Monday, August 27, 2007

On PubMedCentral, by PubMedCentral

With all the misinformation being spread about the U.S. National Institutes of Health and PubMedCentral, it is very refreshing to hear what PMC really is all about, from Dr. David Lipman, the physician-turned-researcher who heads the department responsible for PMC. The purposes of PMC are, respectively, archiving, access, and integration, (or facilitating more rapid advances in research through technology). The U.S. National Library of Medicine, the world's oldest and largest medical research library, has long been a leader in technology developments, having developed the Medline electronic database in the 1960's, and, in the author's opinion, was among the earliest of open access pioneers when PubMed was opened up to everyone in the mid-1990's.

Following are some notes from an interview with Dr. David Lipman:

Dr. David Lipman, Director of NBCI, the group at the U.S. National Library of Medicine that builds PubMedCentral, talks about how and why PMC developed, what it does and is meant to do, in an Open View interview with Sundar Raman of internet radio station, the voice of Fairfield (about an hour).

Some key points from this interview:

There were three reasons for developing PMC:
1. Archiving. One of the traditional roles of the National Library of Medicine has been archiving of the medical literature, something that journals have never really taken responsibility for.
2. Access - not all publications will remain available on the publishers' web site. Note: PubMedCentral is not necessarily open access; many of the journals PMC works with provided free access after an embargo period.
3. Integration with underlying scientific data, i.e. making the articles much more useful. This requires a kind of expertise in areas that have simply not been the domain of publishers. This integration was a part of the original vision of Dr. Harold Varmus, who came up with the idea of PMC. Journals were invited to participate in this free database, and many do; some provide articles right away, others after an embargo period of 6 months to a year.

The U.S. National Library of Medicine is the world's largest and oldest medical library, having started at the time of the Civil War, and has also for many years been a leader in both technology and access. The NLM initiated development of the electronic database Medline in the 1960's. From my perspective, opening up free access to PubMed in the 1990's is one of the earliest and most important milestones of the open access movement.

Sharing of data - gene and protein sequence information, for example - has been happening for the past 20 years, and the value in speeding up discovery is well understood. The discoveries not only come faster, but interestingly, often come serendipitously. This potential for serendipitous discovery appears to be a driving force behind recent and upcoming developments at NLM, such as the Discovery Initiative that will be the focus for he next couple of years, actively seeking ways to connect readers with articles that interest them, that they might not know to look for, as well as how to connect readers with the best works in an area, such as the Systematic Reviews that currently only specialists are likely to know to look for.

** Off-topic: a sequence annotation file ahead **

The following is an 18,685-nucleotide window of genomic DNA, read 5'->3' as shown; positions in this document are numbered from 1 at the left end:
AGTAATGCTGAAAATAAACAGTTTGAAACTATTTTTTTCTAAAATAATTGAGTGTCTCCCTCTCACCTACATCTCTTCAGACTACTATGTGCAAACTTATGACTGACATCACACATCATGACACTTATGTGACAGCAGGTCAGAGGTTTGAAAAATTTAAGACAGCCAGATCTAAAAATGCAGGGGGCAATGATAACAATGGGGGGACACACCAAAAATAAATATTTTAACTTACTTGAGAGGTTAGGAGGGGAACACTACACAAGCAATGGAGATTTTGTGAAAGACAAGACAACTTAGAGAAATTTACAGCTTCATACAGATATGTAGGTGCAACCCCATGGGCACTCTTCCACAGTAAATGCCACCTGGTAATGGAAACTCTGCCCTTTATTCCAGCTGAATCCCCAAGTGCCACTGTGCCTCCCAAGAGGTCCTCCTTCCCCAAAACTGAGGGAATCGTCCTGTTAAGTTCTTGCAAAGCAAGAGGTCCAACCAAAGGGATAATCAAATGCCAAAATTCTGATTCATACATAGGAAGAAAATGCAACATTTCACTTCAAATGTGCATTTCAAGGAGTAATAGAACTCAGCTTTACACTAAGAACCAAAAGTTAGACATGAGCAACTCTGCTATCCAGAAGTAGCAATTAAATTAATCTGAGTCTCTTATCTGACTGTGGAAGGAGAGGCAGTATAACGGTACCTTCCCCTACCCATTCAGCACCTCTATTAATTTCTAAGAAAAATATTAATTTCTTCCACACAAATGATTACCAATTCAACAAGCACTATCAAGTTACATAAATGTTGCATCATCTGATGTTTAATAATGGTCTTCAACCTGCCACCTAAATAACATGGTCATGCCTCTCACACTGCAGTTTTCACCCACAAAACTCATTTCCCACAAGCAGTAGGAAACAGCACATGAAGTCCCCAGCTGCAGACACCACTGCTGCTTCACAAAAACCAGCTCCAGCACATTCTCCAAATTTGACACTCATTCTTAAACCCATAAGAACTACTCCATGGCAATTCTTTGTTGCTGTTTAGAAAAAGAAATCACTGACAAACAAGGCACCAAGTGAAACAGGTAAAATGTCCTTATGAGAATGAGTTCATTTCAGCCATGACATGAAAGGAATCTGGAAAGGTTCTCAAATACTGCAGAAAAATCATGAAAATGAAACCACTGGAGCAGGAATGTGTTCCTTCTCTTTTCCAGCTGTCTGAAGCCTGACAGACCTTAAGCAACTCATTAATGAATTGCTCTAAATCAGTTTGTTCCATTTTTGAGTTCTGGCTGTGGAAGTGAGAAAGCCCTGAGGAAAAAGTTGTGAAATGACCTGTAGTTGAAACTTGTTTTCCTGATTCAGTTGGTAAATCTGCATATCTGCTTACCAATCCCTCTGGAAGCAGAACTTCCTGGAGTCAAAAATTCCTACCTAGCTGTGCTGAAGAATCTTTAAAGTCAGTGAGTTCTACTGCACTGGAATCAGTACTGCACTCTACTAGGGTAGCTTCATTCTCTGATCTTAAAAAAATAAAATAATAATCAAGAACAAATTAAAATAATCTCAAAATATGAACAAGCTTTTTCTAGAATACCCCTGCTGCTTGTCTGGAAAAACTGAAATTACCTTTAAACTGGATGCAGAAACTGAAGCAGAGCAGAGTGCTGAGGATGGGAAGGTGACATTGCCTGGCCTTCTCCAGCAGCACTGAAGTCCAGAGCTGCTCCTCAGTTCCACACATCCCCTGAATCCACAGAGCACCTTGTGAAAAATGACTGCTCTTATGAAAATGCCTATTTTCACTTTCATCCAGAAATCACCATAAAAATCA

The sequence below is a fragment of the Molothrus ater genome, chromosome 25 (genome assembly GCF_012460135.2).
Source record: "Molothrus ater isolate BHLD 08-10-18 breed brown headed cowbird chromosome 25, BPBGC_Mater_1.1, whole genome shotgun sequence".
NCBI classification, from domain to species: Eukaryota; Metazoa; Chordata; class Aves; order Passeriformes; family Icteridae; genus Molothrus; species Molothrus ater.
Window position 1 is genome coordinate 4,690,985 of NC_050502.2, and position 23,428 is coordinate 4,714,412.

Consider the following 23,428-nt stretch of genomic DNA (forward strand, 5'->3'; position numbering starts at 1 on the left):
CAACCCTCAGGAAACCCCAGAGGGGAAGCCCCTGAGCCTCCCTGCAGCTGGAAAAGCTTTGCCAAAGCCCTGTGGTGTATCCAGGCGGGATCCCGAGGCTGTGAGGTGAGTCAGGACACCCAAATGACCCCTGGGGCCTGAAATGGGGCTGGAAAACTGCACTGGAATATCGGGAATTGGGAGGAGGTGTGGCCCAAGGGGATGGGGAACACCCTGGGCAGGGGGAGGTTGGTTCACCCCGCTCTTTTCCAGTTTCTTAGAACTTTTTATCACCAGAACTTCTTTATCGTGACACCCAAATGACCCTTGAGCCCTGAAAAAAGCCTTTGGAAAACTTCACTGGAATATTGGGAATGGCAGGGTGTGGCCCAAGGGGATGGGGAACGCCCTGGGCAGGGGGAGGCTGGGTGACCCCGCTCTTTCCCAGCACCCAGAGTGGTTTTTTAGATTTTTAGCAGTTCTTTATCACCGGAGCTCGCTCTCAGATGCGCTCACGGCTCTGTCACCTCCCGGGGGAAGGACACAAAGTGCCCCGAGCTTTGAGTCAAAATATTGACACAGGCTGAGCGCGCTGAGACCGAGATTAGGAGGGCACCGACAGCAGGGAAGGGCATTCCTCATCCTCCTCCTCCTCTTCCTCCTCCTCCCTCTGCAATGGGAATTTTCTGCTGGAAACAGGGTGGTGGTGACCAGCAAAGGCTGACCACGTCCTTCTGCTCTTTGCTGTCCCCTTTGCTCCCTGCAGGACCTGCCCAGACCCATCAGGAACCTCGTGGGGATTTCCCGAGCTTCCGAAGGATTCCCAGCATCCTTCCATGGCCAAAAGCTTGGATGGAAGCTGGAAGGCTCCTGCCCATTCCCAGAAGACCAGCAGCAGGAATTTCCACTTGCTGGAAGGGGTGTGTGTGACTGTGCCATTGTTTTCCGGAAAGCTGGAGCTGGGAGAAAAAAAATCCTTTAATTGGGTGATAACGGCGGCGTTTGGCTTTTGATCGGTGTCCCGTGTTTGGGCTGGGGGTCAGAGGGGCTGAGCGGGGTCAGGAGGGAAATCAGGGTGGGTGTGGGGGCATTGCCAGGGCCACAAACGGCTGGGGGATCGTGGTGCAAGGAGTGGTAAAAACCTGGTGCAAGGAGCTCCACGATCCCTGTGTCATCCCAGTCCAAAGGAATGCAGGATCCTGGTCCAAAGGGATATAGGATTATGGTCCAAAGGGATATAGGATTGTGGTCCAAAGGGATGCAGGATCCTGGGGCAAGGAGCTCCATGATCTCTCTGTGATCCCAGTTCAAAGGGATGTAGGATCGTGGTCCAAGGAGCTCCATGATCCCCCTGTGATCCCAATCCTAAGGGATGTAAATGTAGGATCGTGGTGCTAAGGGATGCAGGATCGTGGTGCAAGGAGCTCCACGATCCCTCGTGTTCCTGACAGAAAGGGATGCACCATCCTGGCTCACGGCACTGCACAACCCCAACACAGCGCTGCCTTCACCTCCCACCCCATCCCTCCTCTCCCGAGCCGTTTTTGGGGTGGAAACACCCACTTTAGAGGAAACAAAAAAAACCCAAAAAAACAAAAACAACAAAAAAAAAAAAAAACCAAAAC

Dr. Lipman talked about the work towards PMC International, an international, voluntary collaborative network of biomedical repositories. PMC-UK is already up and running; beta testing is occurring in a number of countries, including Italy, South Africa, Korea, Vietnam, and Canada.

As for the next few years, David's view is that there is a pent-up energy to change the scientific communications so long constrained by the traditional journal. It is hard to say what the changes will look like; perhaps articles will be longer or shorter or contain different types or formats of information, or maybe there will changes in what constitutes peer review.

This might become the first in a new series on U.S. or global leadership in the open access movement.

Hat tip to Graham Steel on the SPARC Open Access Forum.

Full list of Open Views Interviews - looks interesting! Thanks to Charles Bailey for the list.
  • Cory Doctorow, Sci-Fi Author, Copyright Reform Activist
  • David Lipman, National Institutes of Health
  • John Wilbanks, Science Commons
  • Mark Patterson, Virginia Barbour, Public Library of Science
  • Mike Linksvayer, CTO
  • Melissa Hagemann, Open Society Institute
  • Mike Linksvayer, Vice President,
  • Prayas Abhinav, Creative Commons India
  • Richard Poynder
  • Ronaldo Lemos, Lead of CreativeCommons Brazil
  • Siva Vaidhyanathan, Author and Historian
  • Vera Franz, OSI
  • Wendy Seltzer,